WebStamp April 3, 2017
Tiny House Communities -Hindered by Bylaws
There is this movement happening worldwide where people are simplifying their lives. They are moving out of the high cost of living and downsizing to a more sustainable tiny house living. There are many reasons to go tiny; minimizing your responsibilities and maximizing your lifestyle, saving money, eliminating your mortgage and debts, living eco-friendly, are but a few good reasons.
Many in Calgary are currently struggling to make ends meet, where the largest expense is living accommodations. Tiny homes would be a great way where families could help make ends meet. The only problem is where do you place one. One Calgary-area contractor’s fully self sustainable tiny home, on wheels, was told by Rocky View County that he couldn’t live in it on a property on Springbank Road. All because of a county bylaw stating that a permanent residence must be present on a property before a trailer or shed is erected in order to meet guidelines.
Nancy Shadlock was told she would have to move her 200 Sq. Ft. home out of a friend’s backyard in Bowness after a complaint. Since the home was on wheels the city considered it a trailer and a bylaw exists where living in them is not allowed within city boundaries. Eventually she was told if she applies for a development permit and connects it to city utilities such as sewage and water she would be allowed to stay.
Baptiste, who is attempting to build Alberta’s first tiny house community east of Calgary, said: “The (county) has their bylaws, which are pretty black and white. They’re trying to squeeze us into their definitions but tiny homes are so new that we don’t fit anywhere. An RV park is the closest suitable option, so we have to follow the guidelines of an RV park.” This meant that all their ideas of a self-sustaining community with composting toilets and off-grid power was out of the question. The dollar signs added up with building sewage, water, power, and roadways with parking pads. These additional costs defeat the purpose of developing affordable housing.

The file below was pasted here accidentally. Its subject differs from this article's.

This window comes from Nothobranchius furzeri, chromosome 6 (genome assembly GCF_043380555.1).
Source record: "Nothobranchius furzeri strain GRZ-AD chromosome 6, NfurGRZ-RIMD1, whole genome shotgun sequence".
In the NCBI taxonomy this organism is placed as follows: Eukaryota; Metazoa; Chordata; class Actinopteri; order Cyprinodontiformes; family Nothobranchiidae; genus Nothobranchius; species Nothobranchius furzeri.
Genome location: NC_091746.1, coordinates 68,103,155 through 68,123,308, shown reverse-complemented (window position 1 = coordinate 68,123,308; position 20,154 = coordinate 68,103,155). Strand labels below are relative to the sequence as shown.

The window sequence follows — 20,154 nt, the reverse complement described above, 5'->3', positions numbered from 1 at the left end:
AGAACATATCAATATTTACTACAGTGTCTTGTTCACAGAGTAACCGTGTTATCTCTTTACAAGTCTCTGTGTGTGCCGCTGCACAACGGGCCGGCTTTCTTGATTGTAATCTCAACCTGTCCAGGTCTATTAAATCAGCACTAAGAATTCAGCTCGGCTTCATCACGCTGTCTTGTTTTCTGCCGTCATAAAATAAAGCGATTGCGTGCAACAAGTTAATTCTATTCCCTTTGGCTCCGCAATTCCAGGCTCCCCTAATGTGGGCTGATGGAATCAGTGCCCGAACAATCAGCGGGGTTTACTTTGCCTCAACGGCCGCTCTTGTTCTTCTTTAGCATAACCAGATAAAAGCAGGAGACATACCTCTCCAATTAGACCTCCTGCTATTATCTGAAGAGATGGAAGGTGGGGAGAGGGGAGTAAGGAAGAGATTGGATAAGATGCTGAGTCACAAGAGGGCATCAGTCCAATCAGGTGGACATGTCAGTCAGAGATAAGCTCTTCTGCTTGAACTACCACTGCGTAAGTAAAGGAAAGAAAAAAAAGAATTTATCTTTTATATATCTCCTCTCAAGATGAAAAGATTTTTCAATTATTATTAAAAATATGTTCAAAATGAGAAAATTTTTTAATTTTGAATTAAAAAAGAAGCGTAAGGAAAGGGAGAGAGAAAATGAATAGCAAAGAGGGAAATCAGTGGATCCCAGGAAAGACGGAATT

The city has no specific rules for tiny houses. Tiny house communities are springing up all over the US. Calgary city council should work together with developers on designing and building tiny home communities and change some of the rules allowing for ecofriendly sustainable communities. This could help ease the cost of accommodation for the many impoverished families in Calgary
Having lived in a 495-sq. ft. duplex and in the Netherlands, I have enjoyed living in smaller scaled residences. With drafting in High School and architecture at N.A.I.T. I have designed several tiny homes. One of my concepts is that of 3, 2 bedroom, 1050 Sq. Ft. houses, with backyard and single car garage all on a 50’ x 150’ lot.
Next issue I will go into detail on my vision on how to progress self-sustaining affordable tiny home communities. Lifestyles are beginning to change and society to needs to begin living more sustainable to ensure a prosperous future for generations to come.
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